The foregoing description of a preferred embodiment has been merely for purposes of illustration and it should be understood that a wide variety of changes and modifications may be made without departing from the spirit and scope of the present invention.
What is claimed is:
1. The method of washing particles within a substantially closed system which comprises, placing the particles to be washed into a disposable flexible, collapsible, container, placing said container within the container-receiving cup of a centrifuge, and then centrifuging said container and its contents while introducing a wash fluid at the bottom of said container to wash said particles.
2. The method of simultaneously washing and centrifuging particles within a substantially closed system which comprises placing the particles within a disposable flexible, collapsible, container, placing the container within the container-receiving cup of a centrifuge, centrifuging said container and its contents while introducing a wash fluid at the bottom of said container to wash said particles and then removing the spent wash fluid.
3. An apparatus for washing particles within a substantially closed and disposable system, which comprises a centrifuge having container-receiving cups, at least one flexible, collapsible container adapted to contain unwashed particles, a container positioned in at least one of said cups, and means for introducing a wash fluid at the bottom of said container and for removing spent wash fluid from said container during centrifugation.
4. An apparatus for washing particles within a substantially closed and disposable system, which comprises, a centrifuge provided with container-receiving cups, a flexible, collapsible container adapted to contain unwashed particles positioned within one of said cups, said container being provided with an integral inlet tube extending to the bottom of the container and an integral outlet tube, retaining means positioned in said cup and retaining and shaping said container to provide for the optimum outletting of fluid from said container via said outlet tube and means for introducing a wash fluid into and removing it from said container during centrifugation.
5. The apparatus of claim 4 wherein the retaining means is a weight means on said collapsible container, said weight means resting on said collapsible container and slidable within said cup.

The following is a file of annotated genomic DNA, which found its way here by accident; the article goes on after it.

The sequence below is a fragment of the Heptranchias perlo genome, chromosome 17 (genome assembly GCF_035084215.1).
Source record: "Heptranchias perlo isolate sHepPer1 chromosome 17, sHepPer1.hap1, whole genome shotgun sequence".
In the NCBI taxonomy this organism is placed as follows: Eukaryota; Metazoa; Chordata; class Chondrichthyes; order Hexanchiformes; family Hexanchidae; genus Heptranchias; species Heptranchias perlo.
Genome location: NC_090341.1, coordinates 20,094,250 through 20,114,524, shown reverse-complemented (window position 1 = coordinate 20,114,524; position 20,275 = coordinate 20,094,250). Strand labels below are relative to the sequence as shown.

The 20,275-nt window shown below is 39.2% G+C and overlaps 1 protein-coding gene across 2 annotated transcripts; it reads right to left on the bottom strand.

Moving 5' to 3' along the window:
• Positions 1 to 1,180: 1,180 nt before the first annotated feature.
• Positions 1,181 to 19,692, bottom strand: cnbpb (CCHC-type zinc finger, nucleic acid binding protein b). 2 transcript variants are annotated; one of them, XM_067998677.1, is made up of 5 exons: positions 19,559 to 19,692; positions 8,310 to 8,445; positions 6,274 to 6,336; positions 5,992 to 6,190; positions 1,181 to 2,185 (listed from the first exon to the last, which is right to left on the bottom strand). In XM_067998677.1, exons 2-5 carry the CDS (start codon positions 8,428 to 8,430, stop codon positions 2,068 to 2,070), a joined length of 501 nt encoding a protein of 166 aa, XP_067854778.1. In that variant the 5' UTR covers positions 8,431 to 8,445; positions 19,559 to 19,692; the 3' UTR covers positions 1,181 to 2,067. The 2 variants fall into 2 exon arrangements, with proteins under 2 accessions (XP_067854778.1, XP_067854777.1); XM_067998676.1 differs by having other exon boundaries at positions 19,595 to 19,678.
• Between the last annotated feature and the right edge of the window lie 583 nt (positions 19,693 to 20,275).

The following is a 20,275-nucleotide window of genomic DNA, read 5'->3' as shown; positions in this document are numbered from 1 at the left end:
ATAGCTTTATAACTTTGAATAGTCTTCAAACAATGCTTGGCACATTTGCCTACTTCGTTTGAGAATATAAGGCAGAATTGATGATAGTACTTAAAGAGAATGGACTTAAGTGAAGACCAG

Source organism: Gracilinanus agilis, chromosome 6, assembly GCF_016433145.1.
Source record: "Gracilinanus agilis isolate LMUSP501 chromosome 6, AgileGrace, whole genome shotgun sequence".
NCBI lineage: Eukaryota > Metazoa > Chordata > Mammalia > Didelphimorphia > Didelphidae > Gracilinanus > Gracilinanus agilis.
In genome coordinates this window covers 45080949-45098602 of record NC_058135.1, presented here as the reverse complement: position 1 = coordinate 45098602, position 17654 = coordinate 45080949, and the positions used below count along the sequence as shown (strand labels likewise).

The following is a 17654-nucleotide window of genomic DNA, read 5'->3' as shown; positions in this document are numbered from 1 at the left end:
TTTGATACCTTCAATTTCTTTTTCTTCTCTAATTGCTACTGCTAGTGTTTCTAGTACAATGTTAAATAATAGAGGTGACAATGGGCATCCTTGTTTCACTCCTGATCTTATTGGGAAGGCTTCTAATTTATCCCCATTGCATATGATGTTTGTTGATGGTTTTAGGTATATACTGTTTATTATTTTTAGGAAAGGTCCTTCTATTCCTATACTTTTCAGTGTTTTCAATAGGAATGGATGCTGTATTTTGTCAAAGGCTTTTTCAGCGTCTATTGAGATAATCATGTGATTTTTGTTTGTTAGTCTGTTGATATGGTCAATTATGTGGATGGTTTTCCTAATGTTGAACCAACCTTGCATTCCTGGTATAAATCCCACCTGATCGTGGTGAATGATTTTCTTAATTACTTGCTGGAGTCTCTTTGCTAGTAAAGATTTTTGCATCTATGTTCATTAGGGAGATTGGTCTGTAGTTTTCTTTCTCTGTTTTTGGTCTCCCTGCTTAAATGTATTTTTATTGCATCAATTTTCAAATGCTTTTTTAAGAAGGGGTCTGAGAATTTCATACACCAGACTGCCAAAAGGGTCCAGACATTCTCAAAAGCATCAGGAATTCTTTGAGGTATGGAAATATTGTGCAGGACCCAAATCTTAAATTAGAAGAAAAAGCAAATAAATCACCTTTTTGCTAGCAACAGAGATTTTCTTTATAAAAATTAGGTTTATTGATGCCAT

6. An apparatus for washing particles within a substantially closed and disposable system which comprises, a centrifuge provided with a plurality of container-receiving cups, a plurality of flexible, collapsible containers adapted to contain unwashed particles positioned within said cups said containers being provided with an integral inlet tube extending to the bottom of the container and an integraI outlet tube, and means for introducing and removing 2 wash fluid from said containers via said inlet tube and outlet tube during centrifugation, said means comprising 2 rotary seal which provides for the introduction of sterile wash fluid and the removal of spent wash fluid from each of said plurality of containers without a co-mingling and a cross-contamination of the containers contents.
7. An apparatus for washing particles within a substantially closed and disposable system, which apparatus comprises, in part, a disposable, collapsible, flexible container adapted to contain the particles to be washed, said container being provided with an integral inlet tube and an integral outlet tube, said inlet tube having a portion thereof extending into the interior of said container and adapted to be positioned at the lowest point of the container when in use, said portion being provided with a plurality of perforations so that fluid entering said container will leave said tube as a myriad of small streams.
8. A rotary seal comprising a housing having an inlet and outlet connection, a shaft provided with a pair of passageways coaxially positioned within said housing and spaced therefrom, and a pair of spaced apart seals cooperating with said shaft in dividing the interior of the housing into two compartments, each of which compartments communicates with only one passageway of the shaft and a connection on said housing.
9. An apparatus for washing particles within a substantially closed and disposable system, which apparatus comprises a disposable, collapsible, flexible container adapted to contain the particles to be washed, said container being provided with an inlet tube and an outlet tube, said inlet tube having a portion thereof extending into the interior of said container and. adapted to be positioned at the most remote part of the container, relative to the centrifuge axis when in use, said portion being provided with distribution means for distributing the fluid entering said container.
References Cited UNITED STATES PATENTS 1,644,492 10/ 1927 Rawolle 233-14 2,867,582 1/ 1959 Shuman et al. 3,050,238 8/1962 Doyle et a1. 233-15 3,145,713 8/ 1964 Latham 233-22 3,211,368 10/1965 Shanley 233-26 FOREIGN PATENTS 772,030 8/1934 France. 864,410 4/ 1961 Great Britain.
M. CARY NELSON, Primary Examiner. HENRY T. KLINKSIEK, Examiner.
|Cited Patent||Filing date||Publication date||Applicant||Title|
|US1644492 *||Aug 7, 1924||Oct 4, 1927||Rawolle Frederick C||Centrifugal settling machine|
|US2867582 *||Apr 24, 1956||Jan 6, 1959||Sun Oil Co||Separation of compounds of varying adsorbabilities|
|US3050238 *||Mar 2, 1959||Aug 21, 1962||Dresser Ind||Liquid feed arrangement for centrifugal devices|
|US3145713 *||Sep 12, 1963||Aug 25, 1964||Protein Foundation Inc||Method and apparatus for processing blood|